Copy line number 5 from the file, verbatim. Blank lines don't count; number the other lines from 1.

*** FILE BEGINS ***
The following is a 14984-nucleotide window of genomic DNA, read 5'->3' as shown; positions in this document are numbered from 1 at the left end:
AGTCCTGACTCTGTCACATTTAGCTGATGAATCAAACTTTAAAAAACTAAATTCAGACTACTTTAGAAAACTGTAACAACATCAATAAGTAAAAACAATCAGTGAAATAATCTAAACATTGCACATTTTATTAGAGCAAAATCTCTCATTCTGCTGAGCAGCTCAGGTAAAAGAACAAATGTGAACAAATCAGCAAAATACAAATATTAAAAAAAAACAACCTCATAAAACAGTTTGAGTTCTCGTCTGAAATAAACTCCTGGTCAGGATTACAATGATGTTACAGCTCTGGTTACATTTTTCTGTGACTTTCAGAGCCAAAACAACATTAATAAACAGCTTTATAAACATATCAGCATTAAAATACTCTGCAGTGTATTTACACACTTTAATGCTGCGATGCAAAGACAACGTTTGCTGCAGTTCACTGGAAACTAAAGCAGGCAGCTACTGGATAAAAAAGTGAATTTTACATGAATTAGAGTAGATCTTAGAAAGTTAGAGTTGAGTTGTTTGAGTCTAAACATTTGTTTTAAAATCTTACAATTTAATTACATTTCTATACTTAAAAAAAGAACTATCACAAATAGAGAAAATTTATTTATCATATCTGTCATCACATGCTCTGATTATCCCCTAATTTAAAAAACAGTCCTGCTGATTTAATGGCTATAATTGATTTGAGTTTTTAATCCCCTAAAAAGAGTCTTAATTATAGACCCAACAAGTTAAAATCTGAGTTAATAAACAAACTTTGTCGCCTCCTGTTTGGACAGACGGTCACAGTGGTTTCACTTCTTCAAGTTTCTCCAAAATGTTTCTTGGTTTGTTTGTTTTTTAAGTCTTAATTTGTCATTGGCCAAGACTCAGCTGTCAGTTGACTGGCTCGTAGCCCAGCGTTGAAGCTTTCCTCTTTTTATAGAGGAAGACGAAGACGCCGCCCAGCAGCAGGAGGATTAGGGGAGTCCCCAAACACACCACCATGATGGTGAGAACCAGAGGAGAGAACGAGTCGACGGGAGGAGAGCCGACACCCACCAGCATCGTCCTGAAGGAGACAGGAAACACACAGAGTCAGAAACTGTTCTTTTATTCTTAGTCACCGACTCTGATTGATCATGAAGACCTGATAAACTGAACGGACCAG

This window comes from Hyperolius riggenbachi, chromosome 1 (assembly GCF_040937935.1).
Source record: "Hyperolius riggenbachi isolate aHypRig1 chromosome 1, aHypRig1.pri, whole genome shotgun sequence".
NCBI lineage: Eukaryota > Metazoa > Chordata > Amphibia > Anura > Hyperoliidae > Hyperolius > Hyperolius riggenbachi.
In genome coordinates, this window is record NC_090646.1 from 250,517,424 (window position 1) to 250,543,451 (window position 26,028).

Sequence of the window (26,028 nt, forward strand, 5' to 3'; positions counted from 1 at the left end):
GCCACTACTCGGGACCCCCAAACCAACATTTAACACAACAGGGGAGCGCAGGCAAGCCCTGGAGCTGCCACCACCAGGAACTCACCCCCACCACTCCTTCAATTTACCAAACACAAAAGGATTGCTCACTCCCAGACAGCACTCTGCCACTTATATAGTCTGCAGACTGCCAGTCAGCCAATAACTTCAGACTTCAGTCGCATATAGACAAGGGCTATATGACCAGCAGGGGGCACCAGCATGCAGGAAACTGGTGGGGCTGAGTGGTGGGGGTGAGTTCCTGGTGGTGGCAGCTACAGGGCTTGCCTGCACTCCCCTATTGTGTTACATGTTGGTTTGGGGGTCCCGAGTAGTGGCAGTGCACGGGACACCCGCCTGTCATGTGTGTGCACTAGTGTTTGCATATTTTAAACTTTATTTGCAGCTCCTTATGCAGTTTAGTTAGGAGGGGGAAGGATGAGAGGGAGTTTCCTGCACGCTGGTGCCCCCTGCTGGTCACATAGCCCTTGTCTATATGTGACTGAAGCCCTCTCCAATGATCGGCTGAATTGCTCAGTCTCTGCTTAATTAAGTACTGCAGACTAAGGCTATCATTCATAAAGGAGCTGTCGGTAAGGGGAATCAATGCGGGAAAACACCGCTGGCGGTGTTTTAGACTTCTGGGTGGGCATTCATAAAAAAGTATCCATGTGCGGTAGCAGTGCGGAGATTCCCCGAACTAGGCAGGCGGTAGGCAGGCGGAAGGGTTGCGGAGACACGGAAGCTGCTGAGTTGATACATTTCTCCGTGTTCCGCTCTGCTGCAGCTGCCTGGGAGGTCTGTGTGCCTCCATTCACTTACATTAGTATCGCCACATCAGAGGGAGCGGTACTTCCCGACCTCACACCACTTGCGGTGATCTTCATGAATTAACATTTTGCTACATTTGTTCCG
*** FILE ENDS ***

NCBI lineage: Eukaryota > Metazoa > Chordata > Amphibia > Anura > Hyperoliidae > Hyperolius > Hyperolius riggenbachi.